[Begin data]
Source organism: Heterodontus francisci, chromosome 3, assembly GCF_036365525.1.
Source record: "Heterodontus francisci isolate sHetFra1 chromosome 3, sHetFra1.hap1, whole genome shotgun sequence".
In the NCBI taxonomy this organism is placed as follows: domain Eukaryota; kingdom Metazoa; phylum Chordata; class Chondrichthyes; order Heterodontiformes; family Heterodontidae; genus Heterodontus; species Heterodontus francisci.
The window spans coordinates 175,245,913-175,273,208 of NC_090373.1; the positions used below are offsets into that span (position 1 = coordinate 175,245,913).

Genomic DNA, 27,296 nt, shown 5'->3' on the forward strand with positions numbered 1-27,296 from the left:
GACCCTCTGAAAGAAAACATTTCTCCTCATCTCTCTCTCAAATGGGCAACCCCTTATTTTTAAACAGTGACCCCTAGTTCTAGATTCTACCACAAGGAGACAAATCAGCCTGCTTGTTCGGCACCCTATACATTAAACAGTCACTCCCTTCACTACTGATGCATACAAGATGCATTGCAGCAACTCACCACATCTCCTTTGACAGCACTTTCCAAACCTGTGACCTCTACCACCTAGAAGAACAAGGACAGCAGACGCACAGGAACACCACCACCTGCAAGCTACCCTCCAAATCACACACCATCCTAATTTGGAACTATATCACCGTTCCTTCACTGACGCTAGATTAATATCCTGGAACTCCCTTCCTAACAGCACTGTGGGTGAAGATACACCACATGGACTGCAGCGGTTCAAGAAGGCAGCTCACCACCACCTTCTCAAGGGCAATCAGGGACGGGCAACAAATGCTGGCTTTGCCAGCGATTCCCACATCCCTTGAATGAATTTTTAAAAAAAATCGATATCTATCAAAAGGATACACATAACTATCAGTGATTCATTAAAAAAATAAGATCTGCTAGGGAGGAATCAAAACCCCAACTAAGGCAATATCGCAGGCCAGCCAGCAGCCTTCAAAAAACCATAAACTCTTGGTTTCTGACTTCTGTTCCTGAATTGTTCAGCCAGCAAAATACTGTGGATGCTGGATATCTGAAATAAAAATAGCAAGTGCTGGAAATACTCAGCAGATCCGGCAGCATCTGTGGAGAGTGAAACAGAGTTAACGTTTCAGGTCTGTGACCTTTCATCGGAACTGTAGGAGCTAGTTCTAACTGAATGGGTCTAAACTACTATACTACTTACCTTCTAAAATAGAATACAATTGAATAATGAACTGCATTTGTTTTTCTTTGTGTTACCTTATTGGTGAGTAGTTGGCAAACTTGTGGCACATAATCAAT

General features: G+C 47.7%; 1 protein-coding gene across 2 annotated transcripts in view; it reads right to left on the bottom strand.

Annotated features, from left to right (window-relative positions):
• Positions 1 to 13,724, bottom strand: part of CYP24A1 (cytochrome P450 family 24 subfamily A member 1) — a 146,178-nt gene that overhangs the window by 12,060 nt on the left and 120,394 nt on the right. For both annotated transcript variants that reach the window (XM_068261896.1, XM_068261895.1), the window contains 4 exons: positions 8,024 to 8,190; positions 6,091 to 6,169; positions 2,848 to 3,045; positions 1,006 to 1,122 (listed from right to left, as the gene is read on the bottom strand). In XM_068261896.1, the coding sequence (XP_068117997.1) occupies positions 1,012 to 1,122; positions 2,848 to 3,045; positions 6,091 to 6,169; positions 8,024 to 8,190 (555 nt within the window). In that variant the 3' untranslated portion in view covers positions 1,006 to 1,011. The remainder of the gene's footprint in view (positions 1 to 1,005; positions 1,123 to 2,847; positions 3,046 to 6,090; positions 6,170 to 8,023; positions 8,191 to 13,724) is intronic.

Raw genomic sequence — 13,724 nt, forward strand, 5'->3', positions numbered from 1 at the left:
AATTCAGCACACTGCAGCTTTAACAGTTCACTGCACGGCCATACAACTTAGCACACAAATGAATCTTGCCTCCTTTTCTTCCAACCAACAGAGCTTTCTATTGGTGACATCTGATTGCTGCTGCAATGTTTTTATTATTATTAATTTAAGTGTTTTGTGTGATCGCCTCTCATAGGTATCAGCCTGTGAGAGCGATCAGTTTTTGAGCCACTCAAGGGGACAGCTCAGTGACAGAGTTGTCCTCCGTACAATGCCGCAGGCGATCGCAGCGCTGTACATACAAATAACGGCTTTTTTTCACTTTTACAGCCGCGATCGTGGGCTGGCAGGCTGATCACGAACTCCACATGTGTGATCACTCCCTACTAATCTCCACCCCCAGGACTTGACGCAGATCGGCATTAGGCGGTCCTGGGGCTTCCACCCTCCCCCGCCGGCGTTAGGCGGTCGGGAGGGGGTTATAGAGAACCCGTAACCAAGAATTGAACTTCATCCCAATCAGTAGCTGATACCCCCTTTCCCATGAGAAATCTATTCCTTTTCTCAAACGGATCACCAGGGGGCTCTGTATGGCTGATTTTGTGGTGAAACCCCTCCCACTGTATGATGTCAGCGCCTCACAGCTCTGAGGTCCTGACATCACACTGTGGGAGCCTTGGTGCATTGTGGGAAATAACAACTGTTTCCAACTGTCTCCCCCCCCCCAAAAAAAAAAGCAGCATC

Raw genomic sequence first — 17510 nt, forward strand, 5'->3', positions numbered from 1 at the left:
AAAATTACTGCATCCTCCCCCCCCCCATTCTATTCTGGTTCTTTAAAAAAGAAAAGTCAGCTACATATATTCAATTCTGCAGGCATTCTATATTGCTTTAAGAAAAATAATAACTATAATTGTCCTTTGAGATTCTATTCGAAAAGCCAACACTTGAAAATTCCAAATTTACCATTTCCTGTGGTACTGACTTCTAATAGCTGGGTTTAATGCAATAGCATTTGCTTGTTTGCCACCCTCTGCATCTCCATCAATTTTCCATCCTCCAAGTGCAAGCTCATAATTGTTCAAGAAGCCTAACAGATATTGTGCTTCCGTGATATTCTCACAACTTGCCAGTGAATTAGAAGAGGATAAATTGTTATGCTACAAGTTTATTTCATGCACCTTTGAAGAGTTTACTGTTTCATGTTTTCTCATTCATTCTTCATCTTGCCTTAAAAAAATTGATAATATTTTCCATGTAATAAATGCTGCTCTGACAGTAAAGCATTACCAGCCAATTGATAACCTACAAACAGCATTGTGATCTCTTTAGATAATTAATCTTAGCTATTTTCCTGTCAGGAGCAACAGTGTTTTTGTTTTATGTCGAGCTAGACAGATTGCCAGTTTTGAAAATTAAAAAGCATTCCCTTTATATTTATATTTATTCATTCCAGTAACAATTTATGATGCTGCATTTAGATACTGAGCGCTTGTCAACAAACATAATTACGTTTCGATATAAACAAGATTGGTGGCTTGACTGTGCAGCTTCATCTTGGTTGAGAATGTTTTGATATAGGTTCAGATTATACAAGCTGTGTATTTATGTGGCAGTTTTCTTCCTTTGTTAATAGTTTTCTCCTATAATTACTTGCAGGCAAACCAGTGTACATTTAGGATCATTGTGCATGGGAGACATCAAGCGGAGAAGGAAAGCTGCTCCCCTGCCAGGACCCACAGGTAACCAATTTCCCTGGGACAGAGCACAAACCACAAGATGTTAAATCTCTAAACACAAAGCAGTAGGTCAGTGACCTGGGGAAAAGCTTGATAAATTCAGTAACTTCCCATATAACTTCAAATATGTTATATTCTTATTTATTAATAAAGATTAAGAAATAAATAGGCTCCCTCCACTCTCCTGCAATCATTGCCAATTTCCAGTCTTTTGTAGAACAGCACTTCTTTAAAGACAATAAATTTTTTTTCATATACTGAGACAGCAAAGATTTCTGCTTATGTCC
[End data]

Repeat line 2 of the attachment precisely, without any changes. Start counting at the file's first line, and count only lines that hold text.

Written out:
Source record: "Heterodontus francisci isolate sHetFra1 chromosome 3, sHetFra1.hap1, whole genome shotgun sequence".